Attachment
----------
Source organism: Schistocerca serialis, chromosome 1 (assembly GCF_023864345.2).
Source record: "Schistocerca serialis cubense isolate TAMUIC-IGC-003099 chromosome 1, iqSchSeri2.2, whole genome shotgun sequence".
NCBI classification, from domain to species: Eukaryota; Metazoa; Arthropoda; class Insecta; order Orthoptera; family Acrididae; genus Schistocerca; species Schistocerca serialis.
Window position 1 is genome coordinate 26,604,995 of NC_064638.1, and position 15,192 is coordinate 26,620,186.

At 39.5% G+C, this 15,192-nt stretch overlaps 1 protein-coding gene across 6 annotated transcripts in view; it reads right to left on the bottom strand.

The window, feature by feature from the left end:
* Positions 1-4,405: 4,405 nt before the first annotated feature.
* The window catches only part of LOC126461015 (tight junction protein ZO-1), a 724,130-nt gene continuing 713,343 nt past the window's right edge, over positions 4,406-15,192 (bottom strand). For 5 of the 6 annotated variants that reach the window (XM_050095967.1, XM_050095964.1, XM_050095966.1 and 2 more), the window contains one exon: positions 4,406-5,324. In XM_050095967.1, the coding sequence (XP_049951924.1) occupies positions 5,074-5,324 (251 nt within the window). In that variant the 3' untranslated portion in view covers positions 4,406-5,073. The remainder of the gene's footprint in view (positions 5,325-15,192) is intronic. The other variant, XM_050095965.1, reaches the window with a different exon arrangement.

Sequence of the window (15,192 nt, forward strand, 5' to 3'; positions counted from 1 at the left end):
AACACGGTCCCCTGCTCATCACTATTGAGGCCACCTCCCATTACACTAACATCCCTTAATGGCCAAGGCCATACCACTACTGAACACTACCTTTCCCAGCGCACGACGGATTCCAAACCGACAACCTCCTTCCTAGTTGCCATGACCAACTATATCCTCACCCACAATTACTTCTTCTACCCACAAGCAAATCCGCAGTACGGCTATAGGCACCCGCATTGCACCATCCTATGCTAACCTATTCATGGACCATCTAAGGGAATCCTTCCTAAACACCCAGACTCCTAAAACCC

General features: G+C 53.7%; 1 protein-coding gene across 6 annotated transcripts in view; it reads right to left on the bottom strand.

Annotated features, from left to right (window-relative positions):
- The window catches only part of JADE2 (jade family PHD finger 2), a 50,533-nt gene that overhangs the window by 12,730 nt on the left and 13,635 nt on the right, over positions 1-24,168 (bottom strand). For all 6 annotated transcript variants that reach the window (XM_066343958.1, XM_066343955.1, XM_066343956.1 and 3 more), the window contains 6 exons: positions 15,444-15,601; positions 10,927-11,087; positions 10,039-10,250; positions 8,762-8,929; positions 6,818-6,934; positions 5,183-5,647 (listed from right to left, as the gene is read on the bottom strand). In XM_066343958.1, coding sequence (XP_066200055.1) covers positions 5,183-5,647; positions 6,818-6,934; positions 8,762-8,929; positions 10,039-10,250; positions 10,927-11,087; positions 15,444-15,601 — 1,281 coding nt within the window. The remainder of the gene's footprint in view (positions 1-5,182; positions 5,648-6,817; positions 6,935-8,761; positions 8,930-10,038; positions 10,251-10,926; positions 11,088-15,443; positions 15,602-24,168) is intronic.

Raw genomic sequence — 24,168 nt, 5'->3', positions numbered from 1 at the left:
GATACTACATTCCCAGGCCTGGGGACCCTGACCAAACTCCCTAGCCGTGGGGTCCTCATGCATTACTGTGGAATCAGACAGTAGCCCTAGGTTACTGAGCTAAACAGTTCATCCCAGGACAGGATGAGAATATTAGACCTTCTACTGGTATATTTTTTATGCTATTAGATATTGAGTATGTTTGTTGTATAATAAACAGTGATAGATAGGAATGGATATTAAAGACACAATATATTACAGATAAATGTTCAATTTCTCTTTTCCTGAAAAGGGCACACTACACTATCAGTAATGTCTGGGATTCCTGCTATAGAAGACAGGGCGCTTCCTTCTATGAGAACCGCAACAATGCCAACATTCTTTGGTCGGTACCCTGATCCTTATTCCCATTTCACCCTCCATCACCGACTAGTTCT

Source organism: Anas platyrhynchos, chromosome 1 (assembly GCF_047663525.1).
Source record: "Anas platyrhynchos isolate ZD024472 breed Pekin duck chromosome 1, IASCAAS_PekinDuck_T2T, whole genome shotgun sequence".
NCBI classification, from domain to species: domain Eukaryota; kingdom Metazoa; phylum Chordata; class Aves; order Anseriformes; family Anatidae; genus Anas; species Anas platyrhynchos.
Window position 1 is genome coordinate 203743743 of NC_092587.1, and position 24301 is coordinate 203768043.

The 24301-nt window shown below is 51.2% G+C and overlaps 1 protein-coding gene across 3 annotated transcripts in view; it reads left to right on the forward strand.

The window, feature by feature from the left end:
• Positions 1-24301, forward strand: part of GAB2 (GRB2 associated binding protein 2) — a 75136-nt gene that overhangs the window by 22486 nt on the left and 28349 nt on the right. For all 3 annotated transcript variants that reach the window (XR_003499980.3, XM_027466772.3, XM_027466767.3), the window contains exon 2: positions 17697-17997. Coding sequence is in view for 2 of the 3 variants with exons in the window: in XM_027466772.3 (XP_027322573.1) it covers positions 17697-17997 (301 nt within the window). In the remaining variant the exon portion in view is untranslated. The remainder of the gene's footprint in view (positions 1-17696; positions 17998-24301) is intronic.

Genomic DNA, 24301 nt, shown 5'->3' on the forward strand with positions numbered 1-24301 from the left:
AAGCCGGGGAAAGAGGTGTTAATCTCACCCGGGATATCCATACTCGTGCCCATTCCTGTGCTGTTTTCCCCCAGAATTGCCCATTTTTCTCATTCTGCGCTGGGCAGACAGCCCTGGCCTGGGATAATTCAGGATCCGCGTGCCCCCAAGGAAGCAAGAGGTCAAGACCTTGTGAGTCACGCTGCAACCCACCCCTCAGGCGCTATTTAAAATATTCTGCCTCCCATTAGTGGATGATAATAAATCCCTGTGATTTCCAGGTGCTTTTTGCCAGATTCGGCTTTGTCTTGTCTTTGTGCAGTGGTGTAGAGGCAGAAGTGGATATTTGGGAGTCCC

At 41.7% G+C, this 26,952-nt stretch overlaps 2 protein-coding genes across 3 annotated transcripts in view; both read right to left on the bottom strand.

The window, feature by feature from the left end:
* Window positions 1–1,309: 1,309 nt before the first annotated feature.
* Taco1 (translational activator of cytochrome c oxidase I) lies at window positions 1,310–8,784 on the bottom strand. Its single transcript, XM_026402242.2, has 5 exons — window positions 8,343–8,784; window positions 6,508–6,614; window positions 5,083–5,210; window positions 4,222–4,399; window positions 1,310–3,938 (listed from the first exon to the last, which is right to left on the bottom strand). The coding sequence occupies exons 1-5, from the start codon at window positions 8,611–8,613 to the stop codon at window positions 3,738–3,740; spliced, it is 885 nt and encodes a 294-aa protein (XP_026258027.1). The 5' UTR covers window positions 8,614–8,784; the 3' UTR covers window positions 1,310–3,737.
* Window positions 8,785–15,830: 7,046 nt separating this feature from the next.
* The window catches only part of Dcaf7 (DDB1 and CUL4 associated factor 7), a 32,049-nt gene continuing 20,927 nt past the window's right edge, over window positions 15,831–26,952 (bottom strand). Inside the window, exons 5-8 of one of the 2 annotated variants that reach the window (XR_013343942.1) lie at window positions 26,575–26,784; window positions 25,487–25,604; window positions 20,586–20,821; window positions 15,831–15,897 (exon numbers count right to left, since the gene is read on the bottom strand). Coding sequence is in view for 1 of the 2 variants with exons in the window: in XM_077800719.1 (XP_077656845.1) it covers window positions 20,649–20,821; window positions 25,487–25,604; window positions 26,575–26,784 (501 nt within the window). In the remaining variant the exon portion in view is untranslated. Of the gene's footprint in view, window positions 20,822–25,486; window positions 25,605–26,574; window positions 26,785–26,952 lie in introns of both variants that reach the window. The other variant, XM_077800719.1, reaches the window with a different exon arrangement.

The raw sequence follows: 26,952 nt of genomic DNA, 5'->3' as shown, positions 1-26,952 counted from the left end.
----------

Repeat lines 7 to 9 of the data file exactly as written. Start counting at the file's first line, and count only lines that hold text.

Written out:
* Positions 1-4,405: 4,405 nt before the first annotated feature.
* The window catches only part of LOC126461015 (tight junction protein ZO-1), a 724,130-nt gene continuing 713,343 nt past the window's right edge, over positions 4,406-15,192 (bottom strand). For 5 of the 6 annotated variants that reach the window (XM_050095967.1, XM_050095964.1, XM_050095966.1 and 2 more), the window contains one exon: positions 4,406-5,324. In XM_050095967.1, the coding sequence (XP_049951924.1) occupies positions 5,074-5,324 (251 nt within the window). In that variant the 3' untranslated portion in view covers positions 4,406-5,073. The remainder of the gene's footprint in view (positions 5,325-15,192) is intronic. The other variant, XM_050095965.1, reaches the window with a different exon arrangement.

Sequence of the window (15,192 nt, forward strand, 5' to 3'; positions counted from 1 at the left end):